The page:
b) Dumbass! – For this to exist, all of these men would have to exercise the kind of poor judgment more typical of a caffiene-addled, hormone-crazed teenager, and that’s a bit insulting to caffiene-addled, hormone-crazed teenagers.  Sure, let’s barge into the homeworld of the Skrull Empire to show off what kind of badasses we are!  That’s totally a good idea!

c) Incompetent! – Not only are they all arrogant, terrible people, they are utterly, completely, and unbelievably incompetent!  These are people who regularly save the world and yet apparently can’t prevent terrible things from happening and cause more terrible things to happen.  Their incompetence is so complete I’m left wondering how the hell they ever saved the world to all!

Plot –
a) Unraveling the tapestry – This concept only creates plotholes.  Huge, gaping, universe-breaking plotholes.  For example, it is the job of the Sorcerer Supreme to stop magical, extra-dimensional incursions into the universe.  But for those of you unfamiliar with the Inferno, it was, briefly, a magical, extra-dimensional incursion into the universe.  The X-men stopped and Dr. Strange was nowhere to be found.  The cause of the problem was the demon-sorceress Magik.  Now, by the tenuous logic of the universe before the retcon, which is that these people don’t talk to each other, a reader could assume Strange was absent for an event he obviously should have been present for because he was off tending to some other magical, extra-dimensional incursion (so, you know, Tuesday).  But once it has been established that Xavier knows Strange, there is no logical reason why he wasn’t involved.  Because, logically, Xavier should have called in Strange for help the minute he realized Magik was a demon-sorceress.  Whether or not this would have actually prevented Inferno I don’t know, but it does make a giant gaping plothole that this was never even addressed.  And that’s just one of many examples.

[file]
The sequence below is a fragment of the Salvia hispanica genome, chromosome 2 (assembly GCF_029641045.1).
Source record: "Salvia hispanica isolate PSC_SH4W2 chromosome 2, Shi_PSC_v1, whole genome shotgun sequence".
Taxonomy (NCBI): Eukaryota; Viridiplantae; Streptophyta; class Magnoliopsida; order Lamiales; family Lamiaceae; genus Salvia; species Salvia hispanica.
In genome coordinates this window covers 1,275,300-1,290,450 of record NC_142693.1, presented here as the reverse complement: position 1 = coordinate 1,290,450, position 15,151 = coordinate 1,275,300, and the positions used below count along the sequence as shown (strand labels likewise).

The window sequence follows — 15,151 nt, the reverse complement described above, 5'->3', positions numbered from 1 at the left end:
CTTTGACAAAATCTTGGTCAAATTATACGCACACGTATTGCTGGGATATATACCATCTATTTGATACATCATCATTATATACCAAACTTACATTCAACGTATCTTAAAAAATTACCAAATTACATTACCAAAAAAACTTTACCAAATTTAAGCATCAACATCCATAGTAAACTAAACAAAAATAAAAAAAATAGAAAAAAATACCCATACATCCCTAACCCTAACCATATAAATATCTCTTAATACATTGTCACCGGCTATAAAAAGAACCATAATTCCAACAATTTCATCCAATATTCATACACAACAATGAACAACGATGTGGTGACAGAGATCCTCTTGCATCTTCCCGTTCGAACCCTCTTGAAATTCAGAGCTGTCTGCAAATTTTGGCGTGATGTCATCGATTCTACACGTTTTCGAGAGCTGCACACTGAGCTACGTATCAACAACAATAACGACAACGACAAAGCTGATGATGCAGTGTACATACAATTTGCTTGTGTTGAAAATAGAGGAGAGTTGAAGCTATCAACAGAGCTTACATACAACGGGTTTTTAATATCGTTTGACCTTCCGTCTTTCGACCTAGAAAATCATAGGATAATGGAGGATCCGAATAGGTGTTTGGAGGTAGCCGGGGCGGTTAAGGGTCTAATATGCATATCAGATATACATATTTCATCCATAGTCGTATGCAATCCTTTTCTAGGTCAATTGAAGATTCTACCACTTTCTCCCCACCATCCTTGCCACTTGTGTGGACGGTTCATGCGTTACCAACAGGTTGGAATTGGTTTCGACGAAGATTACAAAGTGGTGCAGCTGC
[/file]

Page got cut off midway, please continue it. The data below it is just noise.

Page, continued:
b) Been there, done that – Also, heroes acting like villains?  Ooooo!!  That’s so original and has never been done before and I hope the sarcasm is screamingly obvious.  Was that really the best they could come up with in 2005?
c) Made it worse – They caused huge, earth-shattering, terrible crises!  The retcon of the Skrull Empire bluff just made the skrulls more determined to take over Earth.  Flinging the Hulk into space directly led to World War Hulk!  Did Marvel really think it needed the heroes to f@#k up this royal to create drama?

1) What narrative possibilities are created with the retcon of the Illuminati?
a) Retconning events that were unexplainable, or merely unexplained.
b) New stories featuring them.

2) What narrative possibilities are eliminated with this retcon?
a) The ones already presented for the 30-some odd years of events.
b) Closing up loopholes without this retcon.

3) What are the consequences in the larger universe?
a) The members of the Illuminati are no longer heroes.
b) The members of the Illuminati are $#*&ing idiots who cause huge problems like World War Hulk, do not even try to prevent problems like Inferno, and basically fail at every effort to improve the world.  They didn’t even prevent another alien invasion!

4) How does this retcon effect all events subsequent to the Kree-Skrull War?
a) The members of the Illuminati are no longer heroes.
b) The members of the Illuminati are #@$!ing IDIOTS.

In short – Is this narratively necessary?  NO!  No no no no no no no no NOOOOO!  The universe was fine without the Illuminati, plotholes and all.  This retcon actively made the universe worse!